In order to start things off right, I have compiled a guide bursting with spooky goodness and ideas for all levels of Haunted Mansion fans – from the tech buffs to the all out Disney-phile. So hop in your doom buggy, relax, and just make sure you keep an eye out for unwanted hitchhikers.

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Cosplay Ladies of Comicon: Midge Scully

The Boston Comic-Con Cosplay extra-special extra posts continue! Next up is Midge Scully!

 

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Not a lady to mess with.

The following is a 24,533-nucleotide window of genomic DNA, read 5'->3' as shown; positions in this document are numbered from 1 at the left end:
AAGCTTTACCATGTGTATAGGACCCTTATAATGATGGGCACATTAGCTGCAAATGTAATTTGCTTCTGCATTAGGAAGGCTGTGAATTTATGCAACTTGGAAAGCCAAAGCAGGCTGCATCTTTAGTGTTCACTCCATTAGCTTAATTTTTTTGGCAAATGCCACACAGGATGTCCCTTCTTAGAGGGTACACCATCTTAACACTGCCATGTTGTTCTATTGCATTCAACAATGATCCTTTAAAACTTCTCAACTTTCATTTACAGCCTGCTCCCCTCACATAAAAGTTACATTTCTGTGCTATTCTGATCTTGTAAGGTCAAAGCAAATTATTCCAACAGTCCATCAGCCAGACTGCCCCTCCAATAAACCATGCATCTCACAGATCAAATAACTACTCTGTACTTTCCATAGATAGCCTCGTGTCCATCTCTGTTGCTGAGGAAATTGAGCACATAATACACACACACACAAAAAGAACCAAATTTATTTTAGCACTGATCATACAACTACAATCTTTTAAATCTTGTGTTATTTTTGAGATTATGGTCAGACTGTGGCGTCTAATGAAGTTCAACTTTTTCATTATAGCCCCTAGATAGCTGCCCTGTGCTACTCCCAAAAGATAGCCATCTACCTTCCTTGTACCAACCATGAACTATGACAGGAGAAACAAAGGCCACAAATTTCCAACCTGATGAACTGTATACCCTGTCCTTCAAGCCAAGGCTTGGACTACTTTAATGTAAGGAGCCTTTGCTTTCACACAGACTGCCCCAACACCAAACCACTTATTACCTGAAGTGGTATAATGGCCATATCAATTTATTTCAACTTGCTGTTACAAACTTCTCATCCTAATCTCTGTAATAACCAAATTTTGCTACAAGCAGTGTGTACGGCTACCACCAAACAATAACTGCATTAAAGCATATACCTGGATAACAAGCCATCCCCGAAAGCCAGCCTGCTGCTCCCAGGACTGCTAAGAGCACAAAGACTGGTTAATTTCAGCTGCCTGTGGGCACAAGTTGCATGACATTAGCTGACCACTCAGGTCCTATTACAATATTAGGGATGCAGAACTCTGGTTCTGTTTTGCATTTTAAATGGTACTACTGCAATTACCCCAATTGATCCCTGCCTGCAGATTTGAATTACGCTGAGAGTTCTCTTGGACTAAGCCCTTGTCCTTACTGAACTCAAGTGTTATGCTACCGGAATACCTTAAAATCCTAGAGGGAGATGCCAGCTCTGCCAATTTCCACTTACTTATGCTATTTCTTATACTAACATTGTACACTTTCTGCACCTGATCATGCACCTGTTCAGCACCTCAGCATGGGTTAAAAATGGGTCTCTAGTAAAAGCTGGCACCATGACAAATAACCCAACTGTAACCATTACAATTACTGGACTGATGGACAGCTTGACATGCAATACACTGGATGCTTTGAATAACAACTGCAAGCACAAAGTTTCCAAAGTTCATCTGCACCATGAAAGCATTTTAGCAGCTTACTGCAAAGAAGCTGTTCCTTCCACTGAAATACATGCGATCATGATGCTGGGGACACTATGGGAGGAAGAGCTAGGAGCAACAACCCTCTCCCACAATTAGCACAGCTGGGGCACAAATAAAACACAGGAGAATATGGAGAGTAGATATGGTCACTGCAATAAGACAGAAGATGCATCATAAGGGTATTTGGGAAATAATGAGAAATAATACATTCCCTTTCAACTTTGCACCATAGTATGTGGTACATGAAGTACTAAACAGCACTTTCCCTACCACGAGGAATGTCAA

The Costume: I’m embarrassed to admit that I was sure I already knew what this costume was, and I was wrong. Midge here is not, as one might imagine, a gender-swapped Lobo. She’s cos-playing as Slobo,  Lobo’s teenaged clone from Young Justice #38-55. While you might think the distinction is minute, I felt bad for jumping to conclusions: 1. Because Slobo is a teenager and thus less jacked than regular-sized Lobo, Midge’s costume is even better and 2. Because Midge seemed pretty enthusiastic about the character, and I was ashamed I’d never heard of him. Apparently his only appearance so far is in that short run in 90’s era Young Justice, but still. Midge told us it’s pretty fun and since it’s written by Peter David, who tends be  reliably good, I believe her. So thanks to this conversation, I have a new comic to check out. Hurray!